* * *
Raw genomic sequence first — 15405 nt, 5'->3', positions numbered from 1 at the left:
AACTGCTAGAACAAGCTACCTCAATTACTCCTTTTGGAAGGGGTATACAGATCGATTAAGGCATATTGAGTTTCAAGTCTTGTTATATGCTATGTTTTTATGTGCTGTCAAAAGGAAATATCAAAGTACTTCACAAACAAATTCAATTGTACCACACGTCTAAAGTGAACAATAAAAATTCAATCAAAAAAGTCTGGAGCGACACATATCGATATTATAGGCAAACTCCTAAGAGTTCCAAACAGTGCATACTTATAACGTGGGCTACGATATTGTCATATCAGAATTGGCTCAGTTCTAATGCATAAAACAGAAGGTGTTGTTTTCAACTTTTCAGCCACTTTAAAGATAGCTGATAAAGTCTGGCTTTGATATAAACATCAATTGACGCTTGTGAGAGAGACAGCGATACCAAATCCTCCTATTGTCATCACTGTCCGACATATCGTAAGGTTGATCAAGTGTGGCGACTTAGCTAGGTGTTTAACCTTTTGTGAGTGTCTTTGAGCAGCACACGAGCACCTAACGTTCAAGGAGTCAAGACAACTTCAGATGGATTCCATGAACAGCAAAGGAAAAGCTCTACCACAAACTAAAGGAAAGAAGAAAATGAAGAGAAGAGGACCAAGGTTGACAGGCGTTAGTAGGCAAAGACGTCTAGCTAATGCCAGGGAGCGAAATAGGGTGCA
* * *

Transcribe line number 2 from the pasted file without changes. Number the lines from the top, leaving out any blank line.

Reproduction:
AACTGCTAGAACAAGCTACCTCAATTACTCCTTTTGGAAGGGGTATACAGATCGATTAAGGCATATTGAGTTTCAAGTCTTGTTATATGCTATGTTTTTATGTGCTGTCAAAAGGAAATATCAAAGTACTTCACAAACAAATTCAATTGTACCACACGTCTAAAGTGAACAATAAAAATTCAATCAAAAAAGTCTGGAGCGACACATATCGATATTATAGGCAAACTCCTAAGAGTTCCAAACAGTGCATACTTATAACGTGGGCTACGATATTGTCATATCAGAATTGGCTCAGTTCTAATGCATAAAACAGAAGGTGTTGTTTTCAACTTTTCAGCCACTTTAAAGATAGCTGATAAAGTCTGGCTTTGATATAAACATCAATTGACGCTTGTGAGAGAGACAGCGATACCAAATCCTCCTATTGTCATCACTGTCCGACATATCGTAAGGTTGATCAAGTGTGGCGACTTAGCTAGGTGTTTAACCTTTTGTGAGTGTCTTTGAGCAGCACACGAGCACCTAACGTTCAAGGAGTCAAGACAACTTCAGATGGATTCCATGAACAGCAAAGGAAAAGCTCTACCACAAACTAAAGGAAAGAAGAAAATGAAGAGAAGAGGACCAAGGTTGACAGGCGTTAGTAGGCAAAGACGTCTAGCTAATGCCAGGGAGCGAAATAGGGTGCA